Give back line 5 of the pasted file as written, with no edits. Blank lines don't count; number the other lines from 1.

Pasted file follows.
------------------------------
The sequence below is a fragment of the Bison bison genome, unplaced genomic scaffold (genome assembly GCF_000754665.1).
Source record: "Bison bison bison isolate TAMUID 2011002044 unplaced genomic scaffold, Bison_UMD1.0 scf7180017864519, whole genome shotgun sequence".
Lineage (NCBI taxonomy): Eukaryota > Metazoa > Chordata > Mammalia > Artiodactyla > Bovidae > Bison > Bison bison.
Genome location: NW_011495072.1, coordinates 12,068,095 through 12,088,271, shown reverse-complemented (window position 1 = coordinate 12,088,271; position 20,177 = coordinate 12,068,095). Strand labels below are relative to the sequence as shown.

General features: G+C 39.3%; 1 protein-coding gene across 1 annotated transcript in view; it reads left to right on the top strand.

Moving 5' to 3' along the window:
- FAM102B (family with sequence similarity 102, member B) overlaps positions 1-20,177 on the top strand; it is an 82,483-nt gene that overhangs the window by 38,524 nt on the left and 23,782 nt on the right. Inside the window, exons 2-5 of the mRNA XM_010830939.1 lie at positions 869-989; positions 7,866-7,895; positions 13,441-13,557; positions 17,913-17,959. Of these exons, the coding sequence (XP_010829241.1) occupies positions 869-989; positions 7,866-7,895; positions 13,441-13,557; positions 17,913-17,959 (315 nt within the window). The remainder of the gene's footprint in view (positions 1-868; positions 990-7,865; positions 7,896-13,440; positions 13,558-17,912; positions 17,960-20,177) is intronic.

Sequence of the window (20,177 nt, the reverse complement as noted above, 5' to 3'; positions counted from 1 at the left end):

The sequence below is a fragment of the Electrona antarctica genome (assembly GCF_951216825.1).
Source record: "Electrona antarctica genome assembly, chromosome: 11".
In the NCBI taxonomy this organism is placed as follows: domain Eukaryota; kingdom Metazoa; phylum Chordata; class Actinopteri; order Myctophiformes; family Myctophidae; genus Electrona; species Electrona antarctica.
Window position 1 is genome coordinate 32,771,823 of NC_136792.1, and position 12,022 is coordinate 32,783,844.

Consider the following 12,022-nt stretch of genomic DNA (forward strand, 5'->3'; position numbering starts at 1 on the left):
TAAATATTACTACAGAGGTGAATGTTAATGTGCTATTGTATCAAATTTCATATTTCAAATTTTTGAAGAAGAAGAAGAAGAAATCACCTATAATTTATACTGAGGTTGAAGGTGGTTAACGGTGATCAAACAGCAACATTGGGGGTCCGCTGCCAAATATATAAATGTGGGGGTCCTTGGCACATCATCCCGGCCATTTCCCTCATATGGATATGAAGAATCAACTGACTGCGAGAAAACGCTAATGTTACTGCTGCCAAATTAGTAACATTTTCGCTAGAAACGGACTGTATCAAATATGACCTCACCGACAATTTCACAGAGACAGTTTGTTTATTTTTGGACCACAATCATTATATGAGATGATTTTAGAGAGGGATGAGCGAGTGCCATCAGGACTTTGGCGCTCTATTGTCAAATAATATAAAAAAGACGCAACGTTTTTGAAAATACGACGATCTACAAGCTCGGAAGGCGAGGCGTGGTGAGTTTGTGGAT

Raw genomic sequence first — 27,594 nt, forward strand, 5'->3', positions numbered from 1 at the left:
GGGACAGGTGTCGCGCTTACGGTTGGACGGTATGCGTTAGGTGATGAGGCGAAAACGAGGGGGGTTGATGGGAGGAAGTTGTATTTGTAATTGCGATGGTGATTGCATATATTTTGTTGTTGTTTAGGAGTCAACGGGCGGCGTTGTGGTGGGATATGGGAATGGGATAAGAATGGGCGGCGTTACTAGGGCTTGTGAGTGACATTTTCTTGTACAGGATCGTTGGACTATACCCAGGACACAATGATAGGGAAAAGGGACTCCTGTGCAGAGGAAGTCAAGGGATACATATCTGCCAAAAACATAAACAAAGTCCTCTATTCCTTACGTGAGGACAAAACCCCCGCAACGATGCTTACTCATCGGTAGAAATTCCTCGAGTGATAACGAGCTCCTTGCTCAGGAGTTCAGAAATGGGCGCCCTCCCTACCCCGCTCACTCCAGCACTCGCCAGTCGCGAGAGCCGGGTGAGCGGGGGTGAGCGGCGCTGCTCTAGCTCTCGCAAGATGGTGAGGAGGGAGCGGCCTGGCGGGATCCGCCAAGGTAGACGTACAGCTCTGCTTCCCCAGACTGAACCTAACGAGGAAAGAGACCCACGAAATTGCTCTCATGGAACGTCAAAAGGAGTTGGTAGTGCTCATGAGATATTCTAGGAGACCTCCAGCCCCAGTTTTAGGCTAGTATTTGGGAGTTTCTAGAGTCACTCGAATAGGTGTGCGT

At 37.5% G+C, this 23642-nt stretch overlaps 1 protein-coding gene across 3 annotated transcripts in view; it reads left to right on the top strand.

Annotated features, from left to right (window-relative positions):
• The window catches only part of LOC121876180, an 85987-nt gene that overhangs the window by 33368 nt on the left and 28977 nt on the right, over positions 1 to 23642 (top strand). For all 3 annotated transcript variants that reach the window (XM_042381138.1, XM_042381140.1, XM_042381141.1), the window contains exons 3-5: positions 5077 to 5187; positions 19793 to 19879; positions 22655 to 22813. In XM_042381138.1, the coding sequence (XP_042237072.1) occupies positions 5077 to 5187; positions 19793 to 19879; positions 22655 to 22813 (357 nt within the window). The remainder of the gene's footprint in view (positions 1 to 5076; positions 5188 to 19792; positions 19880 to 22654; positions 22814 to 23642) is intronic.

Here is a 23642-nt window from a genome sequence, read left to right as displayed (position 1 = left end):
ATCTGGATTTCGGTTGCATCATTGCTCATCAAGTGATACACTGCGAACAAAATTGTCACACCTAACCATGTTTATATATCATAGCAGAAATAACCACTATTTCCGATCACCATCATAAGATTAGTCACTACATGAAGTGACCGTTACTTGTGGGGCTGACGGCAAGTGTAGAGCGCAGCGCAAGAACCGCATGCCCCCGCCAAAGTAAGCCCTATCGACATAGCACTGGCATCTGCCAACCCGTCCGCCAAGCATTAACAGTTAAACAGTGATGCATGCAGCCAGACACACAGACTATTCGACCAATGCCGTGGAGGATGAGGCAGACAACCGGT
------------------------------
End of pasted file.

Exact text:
General features: G+C 39.3%; 1 protein-coding gene across 1 annotated transcript in view; it reads left to right on the top strand.